Linked by Thom Holwerda on Thu 8th May 2014 20:12 UTC
General Development

A large research project in the physical sciences usually involves experimenters, theorists, and people carrying out calculations with computers. There are computers and terminals everywhere. Some of the people hunched over these screens are writing papers, some are analyzing data, and some are working on simulations. These simulations are also quite often on the cutting edge, pushing the world’s fastest supercomputers, with their thousands of networked processors, to the limit. But almost universally, the language in which these simulation codes are written is Fortran, a relic from the 1950s.

Ars looks at three possible replacements for Fortran.

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Common Lisp?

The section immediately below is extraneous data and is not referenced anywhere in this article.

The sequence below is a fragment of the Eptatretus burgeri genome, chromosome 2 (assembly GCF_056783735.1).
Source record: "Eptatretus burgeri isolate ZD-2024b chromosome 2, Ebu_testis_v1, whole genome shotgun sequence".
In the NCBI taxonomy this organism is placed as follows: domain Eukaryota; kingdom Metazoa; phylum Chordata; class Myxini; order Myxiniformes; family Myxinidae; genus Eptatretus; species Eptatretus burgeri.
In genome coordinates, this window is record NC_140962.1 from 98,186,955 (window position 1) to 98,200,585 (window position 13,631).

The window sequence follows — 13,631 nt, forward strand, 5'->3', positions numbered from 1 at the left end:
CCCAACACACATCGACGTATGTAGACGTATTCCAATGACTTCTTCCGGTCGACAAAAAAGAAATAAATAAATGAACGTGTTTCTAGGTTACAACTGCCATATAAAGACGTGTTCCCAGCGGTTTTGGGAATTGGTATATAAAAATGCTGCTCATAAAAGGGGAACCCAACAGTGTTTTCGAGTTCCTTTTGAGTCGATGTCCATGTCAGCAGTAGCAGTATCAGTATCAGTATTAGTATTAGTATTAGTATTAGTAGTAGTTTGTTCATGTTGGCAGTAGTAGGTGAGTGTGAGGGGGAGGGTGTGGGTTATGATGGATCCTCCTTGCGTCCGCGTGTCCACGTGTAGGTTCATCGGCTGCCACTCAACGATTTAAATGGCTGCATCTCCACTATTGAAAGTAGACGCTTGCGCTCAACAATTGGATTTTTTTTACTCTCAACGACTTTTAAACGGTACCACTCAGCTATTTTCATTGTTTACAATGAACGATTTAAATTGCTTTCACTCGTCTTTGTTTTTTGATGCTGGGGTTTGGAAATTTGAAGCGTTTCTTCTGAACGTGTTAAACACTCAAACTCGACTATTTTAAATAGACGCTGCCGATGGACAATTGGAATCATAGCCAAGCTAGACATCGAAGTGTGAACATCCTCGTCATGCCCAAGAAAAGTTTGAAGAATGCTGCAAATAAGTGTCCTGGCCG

by jgfenix on Thu 8th May 2014 22:53 UTC
Member since:

From what I have read it seems to me that Julia is Common Lisp with a C-like syntax.

Reply Score: 3

RE: Common Lisp?
by moondevil on Fri 9th May 2014 06:53 in reply to "Common Lisp?"
moondevil Member since:

That title is already owned by Dylan.

Reply Parent Score: 3

RE[2]: Common Lisp?
by jgfenix on Fri 9th May 2014 15:39 in reply to "RE: Common Lisp?"
jgfenix Member since:

Dylan died a long time ago and has a weird syntax.

Reply Parent Score: 2